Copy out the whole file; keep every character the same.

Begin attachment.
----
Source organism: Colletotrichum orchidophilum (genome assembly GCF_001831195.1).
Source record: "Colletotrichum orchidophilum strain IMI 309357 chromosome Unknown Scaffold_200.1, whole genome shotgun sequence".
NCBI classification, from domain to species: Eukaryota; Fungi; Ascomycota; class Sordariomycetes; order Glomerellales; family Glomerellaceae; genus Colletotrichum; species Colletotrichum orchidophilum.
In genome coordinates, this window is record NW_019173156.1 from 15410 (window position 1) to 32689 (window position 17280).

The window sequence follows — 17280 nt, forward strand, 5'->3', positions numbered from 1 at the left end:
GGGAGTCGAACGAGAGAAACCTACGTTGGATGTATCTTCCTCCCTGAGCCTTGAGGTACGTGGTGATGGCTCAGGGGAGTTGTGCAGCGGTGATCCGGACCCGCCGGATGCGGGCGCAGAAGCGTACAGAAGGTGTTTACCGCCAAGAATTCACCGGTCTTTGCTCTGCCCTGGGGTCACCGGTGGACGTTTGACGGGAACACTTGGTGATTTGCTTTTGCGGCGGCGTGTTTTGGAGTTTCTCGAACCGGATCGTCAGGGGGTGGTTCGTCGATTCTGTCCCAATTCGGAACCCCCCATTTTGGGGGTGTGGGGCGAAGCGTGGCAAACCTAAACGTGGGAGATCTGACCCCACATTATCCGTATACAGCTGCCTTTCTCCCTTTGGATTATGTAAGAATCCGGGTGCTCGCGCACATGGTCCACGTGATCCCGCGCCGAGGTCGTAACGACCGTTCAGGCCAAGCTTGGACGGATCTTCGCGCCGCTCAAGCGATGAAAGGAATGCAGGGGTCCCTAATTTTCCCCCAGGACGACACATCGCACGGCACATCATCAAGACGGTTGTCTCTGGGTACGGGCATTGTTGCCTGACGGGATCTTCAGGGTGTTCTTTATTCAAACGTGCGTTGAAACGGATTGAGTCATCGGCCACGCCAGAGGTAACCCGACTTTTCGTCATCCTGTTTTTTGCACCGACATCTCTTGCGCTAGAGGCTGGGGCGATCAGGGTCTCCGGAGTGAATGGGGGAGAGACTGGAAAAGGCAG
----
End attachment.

Source organism: Colletotrichum orchidophilum (genome assembly GCF_001831195.1).
Source record: "Colletotrichum orchidophilum strain IMI 309357 chromosome Unknown Scaffold_200.1, whole genome shotgun sequence".
NCBI classification, from domain to species: Eukaryota; Fungi; Ascomycota; class Sordariomycetes; order Glomerellales; family Glomerellaceae; genus Colletotrichum; species Colletotrichum orchidophilum.
In genome coordinates, this window is record NW_019173156.1 from 15410 (window position 1) to 32689 (window position 17280).

The window sequence follows — 17280 nt, forward strand, 5'->3', positions numbered from 1 at the left end:
GGGAGTCGAACGAGAGAAACCTACGTTGGATGTATCTTCCTCCCTGAGCCTTGAGGTACGTGGTGATGGCTCAGGGGAGTTGTGCAGCGGTGATCCGGACCCGCCGGATGCGGGCGCAGAAGCGTACAGAAGGTGTTTACCGCCAAGAATTCACCGGTCTTTGCTCTGCCCTGGGGTCACCGGTGGACGTTTGACGGGAACACTTGGTGATTTGCTTTTGCGGCGGCGTGTTTTGGAGTTTCTCGAACCGGATCGTCAGGGGGTGGTTCGTCGATTCTGTCCCAATTCGGAACCCCCCATTTTGGGGGTGTGGGGCGAAGCGTGGCAAACCTAAACGTGGGAGATCTGACCCCACATTATCCGTATACAGCTGCCTTTCTCCCTTTGGATTATGTAAGAATCCGGGTGCTCGCGCACATGGTCCACGTGATCCCGCGCCGAGGTCGTAACGACCGTTCAGGCCAAGCTTGGACGGATCTTCGCGCCGCTCAAGCGATGAAAGGAATGCAGGGGTCCCTAATTTTCCCCCAGGACGACACATCGCACGGCACATCATCAAGACGGTTGTCTCTGGGTACGGGCATTGTTGCCTGACGGGATCTTCAGGGTGTTCTTTATTCAAACGTGCGTTGAAACGGATTGAGTCATCGGCCACGCCAGAGGTAACCCGACTTTTCGTCATCCTGTTTTTTGCACCGACATCTCTTGCGCTAGAGGCTGGGGCGATCAGGGTCTCCGGAGTGAATGGGGGAGAGACTGGAAAAGGCAG